Iran’s leadership is hostile to the United States and often aggressive in undermining U.S. interests in the Middle East. A nuclear weapon would make Iran an even more formidable threat.
Despite this danger, U.S. options are limited at best. Many Iranian leaders are highly committed to the nuclear program, and it appears to enjoy widespread popular support. U.S. levers to move the clerical regime in Tehran, never strong, are weak. The debacle in Iraq has curtailed overall U.S. influence in the Middle East and improved Iran’s bargaining position. U.S. policy will have to recognize the relative weakness of the U.S. hand even as it strives to maximize pressure on Tehran. Regime change, bombing campaigns, and other high-profile and blunt forms of pressure are likely to fail and may even backfire. A U.S.-led multilateral strategy to press Tehran economically and isolate it diplomatically offers the most potential leverage. Such a strategy must be calibrated to strengthen voices in Iran that worry that the nuclear program will lead to international isolation, which in turn would derail Iran’s economy. Washington also must prepare for the possibility that its best efforts will not sway Iranian leaders.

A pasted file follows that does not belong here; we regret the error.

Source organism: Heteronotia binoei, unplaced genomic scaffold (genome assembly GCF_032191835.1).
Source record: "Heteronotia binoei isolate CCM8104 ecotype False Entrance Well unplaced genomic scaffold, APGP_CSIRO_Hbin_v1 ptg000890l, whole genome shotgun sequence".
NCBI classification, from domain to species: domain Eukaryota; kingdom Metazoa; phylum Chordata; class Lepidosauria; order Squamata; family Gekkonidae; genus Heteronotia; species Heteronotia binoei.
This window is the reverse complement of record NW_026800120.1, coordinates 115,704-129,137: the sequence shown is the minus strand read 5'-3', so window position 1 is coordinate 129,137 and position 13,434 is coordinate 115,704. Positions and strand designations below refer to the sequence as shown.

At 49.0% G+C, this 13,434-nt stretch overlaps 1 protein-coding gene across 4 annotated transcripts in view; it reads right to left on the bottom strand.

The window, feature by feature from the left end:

[The protests constitute] one of the most serious crises Iran has faced in the past 25 years... We now see that Iranians are willing to take profound risks to challenge the regime directly in a way we have not seen in years.